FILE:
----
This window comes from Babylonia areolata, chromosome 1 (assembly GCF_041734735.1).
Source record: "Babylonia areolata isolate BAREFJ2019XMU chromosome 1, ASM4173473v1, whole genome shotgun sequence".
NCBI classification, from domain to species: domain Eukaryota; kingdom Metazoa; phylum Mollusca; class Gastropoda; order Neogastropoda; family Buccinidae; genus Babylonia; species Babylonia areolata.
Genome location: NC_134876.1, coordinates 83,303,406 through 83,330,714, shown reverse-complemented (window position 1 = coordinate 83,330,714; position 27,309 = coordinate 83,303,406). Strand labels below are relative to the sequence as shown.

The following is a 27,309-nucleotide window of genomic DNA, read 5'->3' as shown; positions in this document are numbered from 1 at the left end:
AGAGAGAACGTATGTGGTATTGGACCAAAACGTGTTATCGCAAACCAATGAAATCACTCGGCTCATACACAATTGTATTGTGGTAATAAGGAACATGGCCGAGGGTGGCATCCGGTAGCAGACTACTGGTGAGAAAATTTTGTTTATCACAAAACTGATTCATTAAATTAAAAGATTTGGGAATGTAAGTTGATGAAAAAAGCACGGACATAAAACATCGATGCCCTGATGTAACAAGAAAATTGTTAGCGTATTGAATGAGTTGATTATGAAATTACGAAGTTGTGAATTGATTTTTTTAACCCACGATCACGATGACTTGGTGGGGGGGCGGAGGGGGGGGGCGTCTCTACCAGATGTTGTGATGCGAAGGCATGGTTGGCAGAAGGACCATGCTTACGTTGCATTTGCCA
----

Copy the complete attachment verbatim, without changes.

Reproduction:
This window comes from Babylonia areolata, chromosome 1 (assembly GCF_041734735.1).
Source record: "Babylonia areolata isolate BAREFJ2019XMU chromosome 1, ASM4173473v1, whole genome shotgun sequence".
NCBI classification, from domain to species: domain Eukaryota; kingdom Metazoa; phylum Mollusca; class Gastropoda; order Neogastropoda; family Buccinidae; genus Babylonia; species Babylonia areolata.
Genome location: NC_134876.1, coordinates 83,303,406 through 83,330,714, shown reverse-complemented (window position 1 = coordinate 83,330,714; position 27,309 = coordinate 83,303,406). Strand labels below are relative to the sequence as shown.

The following is a 27,309-nucleotide window of genomic DNA, read 5'->3' as shown; positions in this document are numbered from 1 at the left end:
AGAGAGAACGTATGTGGTATTGGACCAAAACGTGTTATCGCAAACCAATGAAATCACTCGGCTCATACACAATTGTATTGTGGTAATAAGGAACATGGCCGAGGGTGGCATCCGGTAGCAGACTACTGGTGAGAAAATTTTGTTTATCACAAAACTGATTCATTAAATTAAAAGATTTGGGAATGTAAGTTGATGAAAAAAGCACGGACATAAAACATCGATGCCCTGATGTAACAAGAAAATTGTTAGCGTATTGAATGAGTTGATTATGAAATTACGAAGTTGTGAATTGATTTTTTTAACCCACGATCACGATGACTTGGTGGGGGGGCGGAGGGGGGGGGCGTCTCTACCAGATGTTGTGATGCGAAGGCATGGTTGGCAGAAGGACCATGCTTACGTTGCATTTGCCA